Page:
our ankc websites have a dog breed selecting questionnaire which will match a breed to your lifestyle, not on attraction. please put the full mental and physical needs of the dog before your daughter attraction to it

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Any idiot can train a a dog to be blunt .
The issue is most people cant be bothered to put the time in,pick a breed that will never suit there lifestyle or people arent honest about how time poor they are or honest about how much they want to spend with the dog each day so the dog misses out .

ACD can be great dogs they can also be a pain in the arse when not trained,not given quality mental enrichment & dont thrive sitting in the backyard looking at the fences all day ,can become yappy,nippy(breed trait as its part of there job& if not given the training & outlet becomes bad anners) .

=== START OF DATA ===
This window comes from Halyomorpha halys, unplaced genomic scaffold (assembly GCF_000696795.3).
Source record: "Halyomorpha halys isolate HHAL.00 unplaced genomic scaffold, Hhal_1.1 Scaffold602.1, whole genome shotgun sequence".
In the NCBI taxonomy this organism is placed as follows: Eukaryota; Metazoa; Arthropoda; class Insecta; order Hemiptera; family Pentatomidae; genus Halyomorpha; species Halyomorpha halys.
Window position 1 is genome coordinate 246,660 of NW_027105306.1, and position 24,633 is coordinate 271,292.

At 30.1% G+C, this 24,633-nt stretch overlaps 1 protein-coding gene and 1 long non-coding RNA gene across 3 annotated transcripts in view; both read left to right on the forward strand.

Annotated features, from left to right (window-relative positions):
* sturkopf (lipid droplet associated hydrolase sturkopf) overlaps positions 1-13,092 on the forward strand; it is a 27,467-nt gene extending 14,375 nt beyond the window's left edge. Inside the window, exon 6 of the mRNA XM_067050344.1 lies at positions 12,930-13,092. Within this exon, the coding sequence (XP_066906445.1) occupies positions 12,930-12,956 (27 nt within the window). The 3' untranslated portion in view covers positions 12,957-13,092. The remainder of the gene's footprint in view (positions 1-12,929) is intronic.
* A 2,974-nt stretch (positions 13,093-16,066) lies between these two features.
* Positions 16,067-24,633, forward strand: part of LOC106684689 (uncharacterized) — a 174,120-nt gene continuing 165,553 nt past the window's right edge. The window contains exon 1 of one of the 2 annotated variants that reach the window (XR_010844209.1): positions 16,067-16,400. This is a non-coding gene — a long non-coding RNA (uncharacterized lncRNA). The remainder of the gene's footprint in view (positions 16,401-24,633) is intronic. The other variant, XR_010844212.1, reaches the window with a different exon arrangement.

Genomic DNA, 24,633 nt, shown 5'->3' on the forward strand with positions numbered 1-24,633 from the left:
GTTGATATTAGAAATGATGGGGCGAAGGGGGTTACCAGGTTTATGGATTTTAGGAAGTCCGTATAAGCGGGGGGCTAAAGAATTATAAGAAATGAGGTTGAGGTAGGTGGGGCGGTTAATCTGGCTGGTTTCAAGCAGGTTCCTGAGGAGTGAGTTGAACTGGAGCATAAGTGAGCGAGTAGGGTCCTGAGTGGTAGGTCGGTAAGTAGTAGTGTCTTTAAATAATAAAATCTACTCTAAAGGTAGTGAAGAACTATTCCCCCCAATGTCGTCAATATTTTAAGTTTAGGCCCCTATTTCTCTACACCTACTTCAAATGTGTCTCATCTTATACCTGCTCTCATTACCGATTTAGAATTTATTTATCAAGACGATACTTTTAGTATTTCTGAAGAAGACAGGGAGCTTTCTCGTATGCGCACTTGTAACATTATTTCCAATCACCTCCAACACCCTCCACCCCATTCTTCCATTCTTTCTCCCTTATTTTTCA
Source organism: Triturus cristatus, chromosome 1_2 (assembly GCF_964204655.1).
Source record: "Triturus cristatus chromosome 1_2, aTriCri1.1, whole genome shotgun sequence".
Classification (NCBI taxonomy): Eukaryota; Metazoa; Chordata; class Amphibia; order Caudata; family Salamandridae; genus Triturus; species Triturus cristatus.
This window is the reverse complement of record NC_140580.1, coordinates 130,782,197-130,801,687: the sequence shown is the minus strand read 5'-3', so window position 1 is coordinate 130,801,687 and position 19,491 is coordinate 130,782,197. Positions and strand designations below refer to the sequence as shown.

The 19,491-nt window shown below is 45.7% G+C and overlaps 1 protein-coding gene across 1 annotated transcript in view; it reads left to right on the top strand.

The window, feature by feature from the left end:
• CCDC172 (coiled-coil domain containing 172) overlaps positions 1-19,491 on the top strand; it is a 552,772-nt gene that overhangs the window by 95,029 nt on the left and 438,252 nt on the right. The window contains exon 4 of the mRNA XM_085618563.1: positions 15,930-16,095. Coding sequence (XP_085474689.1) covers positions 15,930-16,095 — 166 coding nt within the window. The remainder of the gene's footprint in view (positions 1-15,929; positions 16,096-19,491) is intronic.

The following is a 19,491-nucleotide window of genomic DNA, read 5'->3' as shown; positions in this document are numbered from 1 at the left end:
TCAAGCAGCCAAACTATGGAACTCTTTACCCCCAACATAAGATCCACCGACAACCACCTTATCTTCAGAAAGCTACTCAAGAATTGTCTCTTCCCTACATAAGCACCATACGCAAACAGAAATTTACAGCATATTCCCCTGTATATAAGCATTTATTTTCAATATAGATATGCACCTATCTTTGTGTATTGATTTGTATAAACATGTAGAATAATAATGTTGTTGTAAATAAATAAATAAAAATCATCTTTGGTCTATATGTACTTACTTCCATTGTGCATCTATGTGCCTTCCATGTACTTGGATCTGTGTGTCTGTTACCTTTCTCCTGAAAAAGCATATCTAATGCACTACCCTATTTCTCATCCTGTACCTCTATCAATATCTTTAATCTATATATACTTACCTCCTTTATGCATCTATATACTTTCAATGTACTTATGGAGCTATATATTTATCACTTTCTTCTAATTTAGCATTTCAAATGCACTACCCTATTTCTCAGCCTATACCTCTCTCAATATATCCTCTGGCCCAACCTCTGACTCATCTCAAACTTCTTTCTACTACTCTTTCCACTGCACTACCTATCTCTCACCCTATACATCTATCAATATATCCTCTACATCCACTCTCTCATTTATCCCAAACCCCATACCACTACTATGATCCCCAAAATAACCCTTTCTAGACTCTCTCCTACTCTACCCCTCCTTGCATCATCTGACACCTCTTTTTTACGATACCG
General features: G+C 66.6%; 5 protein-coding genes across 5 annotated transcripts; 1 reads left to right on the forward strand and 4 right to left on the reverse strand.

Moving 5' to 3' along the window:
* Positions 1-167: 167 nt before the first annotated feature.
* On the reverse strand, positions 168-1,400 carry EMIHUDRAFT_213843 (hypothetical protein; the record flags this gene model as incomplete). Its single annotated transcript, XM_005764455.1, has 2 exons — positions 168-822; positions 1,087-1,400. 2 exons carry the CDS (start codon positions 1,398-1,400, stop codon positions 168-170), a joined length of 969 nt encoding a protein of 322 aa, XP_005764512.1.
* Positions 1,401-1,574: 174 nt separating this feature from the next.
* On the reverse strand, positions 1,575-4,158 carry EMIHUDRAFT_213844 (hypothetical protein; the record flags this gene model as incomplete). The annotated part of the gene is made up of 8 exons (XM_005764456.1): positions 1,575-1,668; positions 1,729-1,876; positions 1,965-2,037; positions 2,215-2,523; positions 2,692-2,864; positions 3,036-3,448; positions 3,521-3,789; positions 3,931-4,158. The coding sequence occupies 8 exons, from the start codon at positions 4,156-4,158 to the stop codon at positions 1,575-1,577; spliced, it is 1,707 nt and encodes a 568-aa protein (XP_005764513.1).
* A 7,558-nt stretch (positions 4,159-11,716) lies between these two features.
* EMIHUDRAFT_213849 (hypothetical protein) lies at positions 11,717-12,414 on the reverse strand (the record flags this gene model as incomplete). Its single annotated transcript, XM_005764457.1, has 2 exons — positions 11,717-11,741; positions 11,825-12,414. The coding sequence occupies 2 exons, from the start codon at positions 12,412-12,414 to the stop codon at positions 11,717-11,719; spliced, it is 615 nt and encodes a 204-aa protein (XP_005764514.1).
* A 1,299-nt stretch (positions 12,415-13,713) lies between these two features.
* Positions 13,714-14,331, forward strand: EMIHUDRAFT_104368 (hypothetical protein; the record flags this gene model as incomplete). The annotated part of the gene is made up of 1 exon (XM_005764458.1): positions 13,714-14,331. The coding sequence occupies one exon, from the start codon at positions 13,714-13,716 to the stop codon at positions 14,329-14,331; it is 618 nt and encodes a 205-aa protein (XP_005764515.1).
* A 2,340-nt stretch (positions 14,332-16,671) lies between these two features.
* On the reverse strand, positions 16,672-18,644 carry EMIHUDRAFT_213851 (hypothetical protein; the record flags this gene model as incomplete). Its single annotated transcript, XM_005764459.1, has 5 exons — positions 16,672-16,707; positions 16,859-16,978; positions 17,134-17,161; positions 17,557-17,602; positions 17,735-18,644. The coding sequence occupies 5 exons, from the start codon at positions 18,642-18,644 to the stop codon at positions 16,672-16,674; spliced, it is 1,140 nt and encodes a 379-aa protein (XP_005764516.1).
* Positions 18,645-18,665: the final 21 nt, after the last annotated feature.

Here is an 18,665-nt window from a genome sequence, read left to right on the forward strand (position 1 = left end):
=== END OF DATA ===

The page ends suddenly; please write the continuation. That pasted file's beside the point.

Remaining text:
So the biggest question is you promised a dog what promise is the daughter & yourself making too the dog 7 days a week ,find the right answer & then find the right breed & keep mind long term ,training never stops & age stages require new boundries & manners spend in 4/5 yrs time what is daughters plan & your s ?

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My neighbour's daughter has just bought home a female blue heeler cattle dog.  It is now about 5 months old.  None of them have a clue about dogs.

 

They told me" they are not dog people".  The dog walks around the streets unleashed amongst traffic.  Barks non=stop day & night especially at night.

 

There is another blue heeler down the street as well.  Even though it is walked regularly the owner goes to work and leaves it to bark non=stop all day.

 

Not a good breed choice for an urban area.

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Sadly this breed of dog has become popular due to the show Bluey. 

As mentioned above people are buying them with no idea of the training and exercise demands.

When I was young we had two stumpy tailed cattle dogs. They were brilliant dogs but needed constant training exercise and discipline.